Abraham Lincoln: Vampire Hunter
Directed by Timur Bekmambetov. Starring Benjamin Walker, Dominic Cooper, Anthony Mackie, Mary Elizabeth Winstead, Rufus Sewell, Marton Csokas 15A cert, general release, 104 min
THE CONFEDERACY has been overrun by the Undead. The President wields an axe that doubles as a shotgun. Every second moment something that hasn’t yet exploded decides to explode. Other than that, how was the film, Mrs Lincoln?
Abraham Lincoln: Vampire Hunter, a film whose title supersedes any synopsis, arrives a little late to the party. It’s not just that we’ve been worn down by vampires. The literary craze for equipping 18th-century icons with stakes and silver bullets played itself out a good two years ago. Various Jane Austen characters have had a go. Even Scrooge and Robinson Crusoe have confronted the malign immortals.
Derived from Seth Grahame-Smith’s 2010 novel, AL:VH, not surprisingly, ends up playing like a high-concept in search of a film. That noted, you would have a hard time arguing that it’s dull. Timur Bekmambetov, the Kazakhstani director of Wanted, bows to nobody in his determination to construct set pieces that test the viewer’s capacity for off-the-chart insanity. The early scene involving stampeding horses seems quite tame when set beside the closing conflagration involving a burning train atop a burning bridge surrounded by (I think) an entire continent on fire. It’s rather a shame that yawning voids occupy the places where we usually expect to find characters.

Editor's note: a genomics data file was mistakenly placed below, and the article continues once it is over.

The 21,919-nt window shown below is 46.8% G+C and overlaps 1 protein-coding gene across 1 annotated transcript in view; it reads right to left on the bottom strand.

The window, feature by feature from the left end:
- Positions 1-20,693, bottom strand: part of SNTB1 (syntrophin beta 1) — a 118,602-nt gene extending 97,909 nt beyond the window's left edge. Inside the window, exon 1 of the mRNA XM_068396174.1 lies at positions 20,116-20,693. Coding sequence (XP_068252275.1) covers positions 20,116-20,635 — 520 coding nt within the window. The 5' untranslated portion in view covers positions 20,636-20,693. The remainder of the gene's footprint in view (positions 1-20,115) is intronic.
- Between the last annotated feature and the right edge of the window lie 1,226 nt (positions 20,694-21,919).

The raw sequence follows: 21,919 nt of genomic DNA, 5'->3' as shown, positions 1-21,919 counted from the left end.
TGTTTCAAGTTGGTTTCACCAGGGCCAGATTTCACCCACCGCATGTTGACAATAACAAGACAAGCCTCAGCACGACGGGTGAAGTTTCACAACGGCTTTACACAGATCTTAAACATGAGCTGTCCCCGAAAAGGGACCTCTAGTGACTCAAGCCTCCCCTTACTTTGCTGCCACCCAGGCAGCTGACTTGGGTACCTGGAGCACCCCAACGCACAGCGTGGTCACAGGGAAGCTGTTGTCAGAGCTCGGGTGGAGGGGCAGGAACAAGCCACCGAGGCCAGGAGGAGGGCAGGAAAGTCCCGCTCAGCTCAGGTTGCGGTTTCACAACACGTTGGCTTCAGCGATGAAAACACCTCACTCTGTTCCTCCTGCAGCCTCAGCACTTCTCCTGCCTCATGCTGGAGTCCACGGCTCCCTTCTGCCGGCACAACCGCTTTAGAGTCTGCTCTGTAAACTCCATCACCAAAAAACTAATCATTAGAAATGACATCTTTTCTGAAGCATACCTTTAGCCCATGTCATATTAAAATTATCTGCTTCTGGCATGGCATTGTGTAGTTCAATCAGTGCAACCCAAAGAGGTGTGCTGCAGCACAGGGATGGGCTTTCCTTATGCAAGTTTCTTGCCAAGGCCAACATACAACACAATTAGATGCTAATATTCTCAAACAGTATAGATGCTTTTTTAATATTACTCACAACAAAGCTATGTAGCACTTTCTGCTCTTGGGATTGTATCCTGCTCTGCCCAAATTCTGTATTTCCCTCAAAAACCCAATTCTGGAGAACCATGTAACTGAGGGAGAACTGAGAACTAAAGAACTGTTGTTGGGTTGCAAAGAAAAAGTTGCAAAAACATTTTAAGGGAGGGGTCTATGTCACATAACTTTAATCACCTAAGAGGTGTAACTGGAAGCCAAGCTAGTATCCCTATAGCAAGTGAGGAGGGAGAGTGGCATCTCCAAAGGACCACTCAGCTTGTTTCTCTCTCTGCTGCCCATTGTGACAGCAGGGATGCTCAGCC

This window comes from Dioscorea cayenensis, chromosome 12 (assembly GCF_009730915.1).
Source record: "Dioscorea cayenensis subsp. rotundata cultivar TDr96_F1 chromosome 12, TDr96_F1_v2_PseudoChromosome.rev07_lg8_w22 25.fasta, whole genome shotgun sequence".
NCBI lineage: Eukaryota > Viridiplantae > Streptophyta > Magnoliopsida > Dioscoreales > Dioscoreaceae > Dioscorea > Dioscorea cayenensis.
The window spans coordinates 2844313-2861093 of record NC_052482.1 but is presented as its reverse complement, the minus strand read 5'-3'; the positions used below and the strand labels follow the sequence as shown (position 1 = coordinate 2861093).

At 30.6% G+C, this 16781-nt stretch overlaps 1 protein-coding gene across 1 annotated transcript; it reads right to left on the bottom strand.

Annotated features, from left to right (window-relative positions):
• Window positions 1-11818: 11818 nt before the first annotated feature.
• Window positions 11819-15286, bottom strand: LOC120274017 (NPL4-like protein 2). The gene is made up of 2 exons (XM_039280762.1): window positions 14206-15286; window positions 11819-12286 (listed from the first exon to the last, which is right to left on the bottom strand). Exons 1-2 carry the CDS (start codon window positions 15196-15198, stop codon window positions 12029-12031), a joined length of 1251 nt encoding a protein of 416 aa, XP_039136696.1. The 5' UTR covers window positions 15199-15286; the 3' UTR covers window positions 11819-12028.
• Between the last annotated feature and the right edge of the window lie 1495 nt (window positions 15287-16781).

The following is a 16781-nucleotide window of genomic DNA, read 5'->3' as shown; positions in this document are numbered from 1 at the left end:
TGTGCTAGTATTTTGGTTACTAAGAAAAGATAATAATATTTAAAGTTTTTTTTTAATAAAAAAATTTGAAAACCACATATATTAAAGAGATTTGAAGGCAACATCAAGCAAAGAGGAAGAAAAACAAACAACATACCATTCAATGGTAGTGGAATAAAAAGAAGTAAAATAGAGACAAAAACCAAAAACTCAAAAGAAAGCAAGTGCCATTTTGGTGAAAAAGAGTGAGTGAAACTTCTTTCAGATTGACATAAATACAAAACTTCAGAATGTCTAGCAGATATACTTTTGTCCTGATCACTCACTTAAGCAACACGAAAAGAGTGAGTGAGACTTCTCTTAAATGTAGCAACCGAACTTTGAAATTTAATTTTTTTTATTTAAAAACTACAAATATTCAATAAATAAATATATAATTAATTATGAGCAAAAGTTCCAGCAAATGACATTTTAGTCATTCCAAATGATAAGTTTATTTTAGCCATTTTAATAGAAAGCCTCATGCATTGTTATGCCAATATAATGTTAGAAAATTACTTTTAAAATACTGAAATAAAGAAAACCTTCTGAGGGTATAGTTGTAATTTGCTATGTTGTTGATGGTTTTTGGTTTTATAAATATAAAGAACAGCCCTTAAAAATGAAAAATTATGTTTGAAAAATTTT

Bekmambetov has not been lucky with his leading man. Benjamin Walker (Meryl Streep’s son-in-law, don’t you know) is a decent actor and he looks so like Abraham Lincoln that he looks a little like Liam Neeson. But he never quite musters the weighty charisma: if anyone is looking to cast a film called Warren G Harding: Zombie Slayer, then he’s probably the man to call.
The plot slaves (no pun intended) so hard to make something supernatural of the Civil War that it has no time left for any emotional groundwork. The vampires look like vampires. Ho hum. The 3D cinematography is as dull as ever. Ho hum, again.
Still, AL:VH is so agreeably energetic that it proves hard to despise. As the vampire craze dies down, we may have to face four score and seven years before seeing its like again.